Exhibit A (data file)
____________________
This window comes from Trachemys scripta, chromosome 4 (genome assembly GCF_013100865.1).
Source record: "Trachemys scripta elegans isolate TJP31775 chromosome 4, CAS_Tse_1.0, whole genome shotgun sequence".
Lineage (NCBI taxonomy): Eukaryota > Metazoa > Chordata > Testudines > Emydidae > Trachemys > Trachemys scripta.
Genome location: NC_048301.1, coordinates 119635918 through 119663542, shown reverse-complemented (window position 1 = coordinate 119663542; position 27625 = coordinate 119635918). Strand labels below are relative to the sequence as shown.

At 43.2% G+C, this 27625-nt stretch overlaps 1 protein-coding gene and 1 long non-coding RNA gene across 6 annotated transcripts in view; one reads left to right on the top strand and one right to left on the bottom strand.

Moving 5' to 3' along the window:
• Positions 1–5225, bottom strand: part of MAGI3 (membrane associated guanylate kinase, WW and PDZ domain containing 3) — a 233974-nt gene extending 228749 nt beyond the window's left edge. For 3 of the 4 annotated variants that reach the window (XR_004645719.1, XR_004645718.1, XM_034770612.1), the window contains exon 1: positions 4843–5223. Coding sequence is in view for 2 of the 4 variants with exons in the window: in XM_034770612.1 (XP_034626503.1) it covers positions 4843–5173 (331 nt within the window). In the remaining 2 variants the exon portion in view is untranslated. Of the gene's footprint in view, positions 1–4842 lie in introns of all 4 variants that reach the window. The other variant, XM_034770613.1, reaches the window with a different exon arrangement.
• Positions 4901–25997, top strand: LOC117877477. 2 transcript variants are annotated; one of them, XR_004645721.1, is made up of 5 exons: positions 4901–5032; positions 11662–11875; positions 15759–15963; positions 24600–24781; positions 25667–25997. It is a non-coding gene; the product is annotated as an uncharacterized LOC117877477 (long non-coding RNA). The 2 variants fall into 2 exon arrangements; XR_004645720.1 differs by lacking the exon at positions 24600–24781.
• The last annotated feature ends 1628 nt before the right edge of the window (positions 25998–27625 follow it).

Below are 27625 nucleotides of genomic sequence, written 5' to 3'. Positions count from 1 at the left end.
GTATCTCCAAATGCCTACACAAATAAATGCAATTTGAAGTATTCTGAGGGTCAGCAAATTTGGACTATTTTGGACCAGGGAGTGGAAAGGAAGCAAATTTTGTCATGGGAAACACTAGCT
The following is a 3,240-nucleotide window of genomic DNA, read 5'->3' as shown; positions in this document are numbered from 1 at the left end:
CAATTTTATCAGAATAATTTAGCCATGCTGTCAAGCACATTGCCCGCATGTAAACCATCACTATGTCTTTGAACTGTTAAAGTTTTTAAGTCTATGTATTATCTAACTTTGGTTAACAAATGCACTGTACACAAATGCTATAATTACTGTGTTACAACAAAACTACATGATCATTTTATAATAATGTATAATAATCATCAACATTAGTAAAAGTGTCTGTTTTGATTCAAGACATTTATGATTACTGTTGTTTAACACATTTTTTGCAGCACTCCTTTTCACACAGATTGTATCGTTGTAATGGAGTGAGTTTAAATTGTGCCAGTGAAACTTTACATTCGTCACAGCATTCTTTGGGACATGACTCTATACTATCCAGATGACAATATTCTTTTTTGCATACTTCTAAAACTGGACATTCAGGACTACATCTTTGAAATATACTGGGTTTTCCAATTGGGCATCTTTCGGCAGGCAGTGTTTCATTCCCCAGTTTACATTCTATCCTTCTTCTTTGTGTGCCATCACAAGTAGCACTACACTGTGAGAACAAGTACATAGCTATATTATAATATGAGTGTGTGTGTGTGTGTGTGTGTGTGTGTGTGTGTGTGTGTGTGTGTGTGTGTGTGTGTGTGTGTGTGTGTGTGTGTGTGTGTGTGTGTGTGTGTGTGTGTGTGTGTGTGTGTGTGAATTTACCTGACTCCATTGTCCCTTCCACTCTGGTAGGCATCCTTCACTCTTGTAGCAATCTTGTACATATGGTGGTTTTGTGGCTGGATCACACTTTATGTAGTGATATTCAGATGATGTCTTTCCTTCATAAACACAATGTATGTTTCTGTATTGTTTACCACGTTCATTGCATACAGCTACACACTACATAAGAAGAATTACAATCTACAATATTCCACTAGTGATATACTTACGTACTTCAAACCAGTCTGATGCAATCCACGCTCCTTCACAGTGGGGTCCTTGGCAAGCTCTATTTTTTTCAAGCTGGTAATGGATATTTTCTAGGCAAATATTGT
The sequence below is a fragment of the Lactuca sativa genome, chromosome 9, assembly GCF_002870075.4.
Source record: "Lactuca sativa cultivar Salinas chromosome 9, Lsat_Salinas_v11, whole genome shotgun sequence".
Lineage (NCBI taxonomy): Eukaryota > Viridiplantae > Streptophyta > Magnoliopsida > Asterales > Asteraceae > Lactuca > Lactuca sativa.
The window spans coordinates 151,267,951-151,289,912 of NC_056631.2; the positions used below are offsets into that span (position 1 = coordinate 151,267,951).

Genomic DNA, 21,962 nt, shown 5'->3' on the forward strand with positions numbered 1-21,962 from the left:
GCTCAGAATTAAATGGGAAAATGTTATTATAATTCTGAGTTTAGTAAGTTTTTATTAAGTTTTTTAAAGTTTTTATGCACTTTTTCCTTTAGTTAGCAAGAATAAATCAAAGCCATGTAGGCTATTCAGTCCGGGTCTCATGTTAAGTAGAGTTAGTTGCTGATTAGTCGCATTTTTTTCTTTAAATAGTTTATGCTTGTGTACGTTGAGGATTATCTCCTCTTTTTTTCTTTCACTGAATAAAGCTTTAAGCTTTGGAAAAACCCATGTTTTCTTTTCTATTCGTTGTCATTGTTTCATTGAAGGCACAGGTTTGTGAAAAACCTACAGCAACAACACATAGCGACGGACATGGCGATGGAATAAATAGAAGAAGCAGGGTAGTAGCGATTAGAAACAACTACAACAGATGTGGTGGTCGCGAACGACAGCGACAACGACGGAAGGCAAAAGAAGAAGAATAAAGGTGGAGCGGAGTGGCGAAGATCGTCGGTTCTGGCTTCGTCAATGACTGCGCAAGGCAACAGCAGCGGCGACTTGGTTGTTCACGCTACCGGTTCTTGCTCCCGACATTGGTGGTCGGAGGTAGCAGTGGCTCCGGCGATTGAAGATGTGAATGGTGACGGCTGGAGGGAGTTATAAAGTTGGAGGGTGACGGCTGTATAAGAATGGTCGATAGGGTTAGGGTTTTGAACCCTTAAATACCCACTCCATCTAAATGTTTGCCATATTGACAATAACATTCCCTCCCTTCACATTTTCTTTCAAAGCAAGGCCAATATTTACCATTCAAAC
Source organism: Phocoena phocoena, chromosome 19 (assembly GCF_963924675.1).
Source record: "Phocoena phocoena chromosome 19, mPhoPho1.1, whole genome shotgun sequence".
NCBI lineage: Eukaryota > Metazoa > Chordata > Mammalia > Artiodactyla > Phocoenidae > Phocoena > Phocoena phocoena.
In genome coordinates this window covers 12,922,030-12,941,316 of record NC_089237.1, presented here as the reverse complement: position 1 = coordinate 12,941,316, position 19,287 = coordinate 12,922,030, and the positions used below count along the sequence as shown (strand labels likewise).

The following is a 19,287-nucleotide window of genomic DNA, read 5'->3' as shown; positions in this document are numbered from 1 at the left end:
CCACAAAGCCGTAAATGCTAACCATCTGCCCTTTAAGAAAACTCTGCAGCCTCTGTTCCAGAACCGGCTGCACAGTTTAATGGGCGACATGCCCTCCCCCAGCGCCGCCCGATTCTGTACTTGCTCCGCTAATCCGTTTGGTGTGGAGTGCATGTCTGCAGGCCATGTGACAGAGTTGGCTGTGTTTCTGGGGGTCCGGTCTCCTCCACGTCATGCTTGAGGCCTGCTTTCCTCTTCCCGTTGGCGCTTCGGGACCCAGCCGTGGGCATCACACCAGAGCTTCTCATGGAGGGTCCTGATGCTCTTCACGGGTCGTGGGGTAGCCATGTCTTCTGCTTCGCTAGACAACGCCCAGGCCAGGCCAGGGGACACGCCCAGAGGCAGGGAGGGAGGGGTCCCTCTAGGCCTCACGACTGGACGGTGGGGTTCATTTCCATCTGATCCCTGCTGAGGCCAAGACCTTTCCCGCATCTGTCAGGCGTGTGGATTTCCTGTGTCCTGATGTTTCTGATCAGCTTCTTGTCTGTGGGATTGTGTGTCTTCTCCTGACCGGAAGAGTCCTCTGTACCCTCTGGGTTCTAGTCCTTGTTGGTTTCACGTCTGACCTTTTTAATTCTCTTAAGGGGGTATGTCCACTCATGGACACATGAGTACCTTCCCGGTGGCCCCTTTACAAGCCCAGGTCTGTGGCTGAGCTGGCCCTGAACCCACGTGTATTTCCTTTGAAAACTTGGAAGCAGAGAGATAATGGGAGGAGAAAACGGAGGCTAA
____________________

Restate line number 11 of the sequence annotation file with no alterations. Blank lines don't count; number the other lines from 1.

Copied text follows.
GTATCTCCAAATGCCTACACAAATAAATGCAATTTGAAGTATTCTGAGGGTCAGCAAATTTGGACTATTTTGGACCAGGGAGTGGAAAGGAAGCAAATTTTGTCATGGGAAACACTAGCT